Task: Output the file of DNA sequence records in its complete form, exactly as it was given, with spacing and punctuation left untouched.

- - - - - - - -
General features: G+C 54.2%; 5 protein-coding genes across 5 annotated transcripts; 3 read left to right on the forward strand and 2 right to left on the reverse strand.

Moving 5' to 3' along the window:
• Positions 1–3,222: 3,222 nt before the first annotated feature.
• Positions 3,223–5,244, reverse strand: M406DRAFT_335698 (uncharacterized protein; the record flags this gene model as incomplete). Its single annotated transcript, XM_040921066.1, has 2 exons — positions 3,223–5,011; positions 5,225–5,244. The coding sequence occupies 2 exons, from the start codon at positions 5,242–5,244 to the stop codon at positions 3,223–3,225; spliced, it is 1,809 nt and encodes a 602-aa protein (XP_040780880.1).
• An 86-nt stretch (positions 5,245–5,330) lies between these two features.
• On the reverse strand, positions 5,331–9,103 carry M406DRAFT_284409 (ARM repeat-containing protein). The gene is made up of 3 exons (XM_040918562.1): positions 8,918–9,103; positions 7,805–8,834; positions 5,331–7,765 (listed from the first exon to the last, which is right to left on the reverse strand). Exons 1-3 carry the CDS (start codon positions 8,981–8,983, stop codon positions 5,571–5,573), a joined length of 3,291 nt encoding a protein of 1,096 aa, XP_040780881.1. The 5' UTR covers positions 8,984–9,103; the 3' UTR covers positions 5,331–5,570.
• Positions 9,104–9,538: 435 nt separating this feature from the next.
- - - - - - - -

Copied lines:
General features: G+C 54.2%; 5 protein-coding genes across 5 annotated transcripts; 3 read left to right on the forward strand and 2 right to left on the reverse strand.

Moving 5' to 3' along the window:
• Positions 1–3,222: 3,222 nt before the first annotated feature.
• Positions 3,223–5,244, reverse strand: M406DRAFT_335698 (uncharacterized protein; the record flags this gene model as incomplete). Its single annotated transcript, XM_040921066.1, has 2 exons — positions 3,223–5,011; positions 5,225–5,244. The coding sequence occupies 2 exons, from the start codon at positions 5,242–5,244 to the stop codon at positions 3,223–3,225; spliced, it is 1,809 nt and encodes a 602-aa protein (XP_040780880.1).
• An 86-nt stretch (positions 5,245–5,330) lies between these two features.
• On the reverse strand, positions 5,331–9,103 carry M406DRAFT_284409 (ARM repeat-containing protein). The gene is made up of 3 exons (XM_040918562.1): positions 8,918–9,103; positions 7,805–8,834; positions 5,331–7,765 (listed from the first exon to the last, which is right to left on the reverse strand). Exons 1-3 carry the CDS (start codon positions 8,981–8,983, stop codon positions 5,571–5,573), a joined length of 3,291 nt encoding a protein of 1,096 aa, XP_040780881.1. The 5' UTR covers positions 8,984–9,103; the 3' UTR covers positions 5,331–5,570.
• Positions 9,104–9,538: 435 nt separating this feature from the next.